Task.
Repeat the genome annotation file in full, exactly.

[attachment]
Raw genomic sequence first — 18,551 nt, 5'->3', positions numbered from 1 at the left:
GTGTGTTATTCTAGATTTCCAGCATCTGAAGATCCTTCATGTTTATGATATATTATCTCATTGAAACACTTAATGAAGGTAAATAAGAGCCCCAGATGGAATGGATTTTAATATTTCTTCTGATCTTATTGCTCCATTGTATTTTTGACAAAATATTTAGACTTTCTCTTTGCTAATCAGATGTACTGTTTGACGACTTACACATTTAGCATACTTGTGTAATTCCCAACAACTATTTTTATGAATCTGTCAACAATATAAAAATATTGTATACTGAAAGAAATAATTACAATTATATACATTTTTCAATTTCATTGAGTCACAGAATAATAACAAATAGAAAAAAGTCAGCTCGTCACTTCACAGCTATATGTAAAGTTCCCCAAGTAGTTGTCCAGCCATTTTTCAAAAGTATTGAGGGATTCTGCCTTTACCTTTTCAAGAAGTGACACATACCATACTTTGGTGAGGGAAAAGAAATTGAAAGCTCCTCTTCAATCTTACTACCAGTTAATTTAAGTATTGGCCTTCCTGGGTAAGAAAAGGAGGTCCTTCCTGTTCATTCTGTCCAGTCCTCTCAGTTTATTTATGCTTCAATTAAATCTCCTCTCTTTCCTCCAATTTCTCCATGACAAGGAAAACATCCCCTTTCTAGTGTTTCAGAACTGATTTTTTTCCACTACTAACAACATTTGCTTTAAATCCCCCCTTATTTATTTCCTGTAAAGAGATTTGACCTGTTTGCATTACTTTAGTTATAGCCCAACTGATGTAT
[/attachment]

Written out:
Raw genomic sequence first — 18,551 nt, 5'->3', positions numbered from 1 at the left:
GTGTGTTATTCTAGATTTCCAGCATCTGAAGATCCTTCATGTTTATGATATATTATCTCATTGAAACACTTAATGAAGGTAAATAAGAGCCCCAGATGGAATGGATTTTAATATTTCTTCTGATCTTATTGCTCCATTGTATTTTTGACAAAATATTTAGACTTTCTCTTTGCTAATCAGATGTACTGTTTGACGACTTACACATTTAGCATACTTGTGTAATTCCCAACAACTATTTTTATGAATCTGTCAACAATATAAAAATATTGTATACTGAAAGAAATAATTACAATTATATACATTTTTCAATTTCATTGAGTCACAGAATAATAACAAATAGAAAAAAGTCAGCTCGTCACTTCACAGCTATATGTAAAGTTCCCCAAGTAGTTGTCCAGCCATTTTTCAAAAGTATTGAGGGATTCTGCCTTTACCTTTTCAAGAAGTGACACATACCATACTTTGGTGAGGGAAAAGAAATTGAAAGCTCCTCTTCAATCTTACTACCAGTTAATTTAAGTATTGGCCTTCCTGGGTAAGAAAAGGAGGTCCTTCCTGTTCATTCTGTCCAGTCCTCTCAGTTTATTTATGCTTCAATTAAATCTCCTCTCTTTCCTCCAATTTCTCCATGACAAGGAAAACATCCCCTTTCTAGTGTTTCAGAACTGATTTTTTTCCACTACTAACAACATTTGCTTTAAATCCCCCCTTATTTATTTCCTGTAAAGAGATTTGACCTGTTTGCATTACTTTAGTTATAGCCCAACTGATGTAT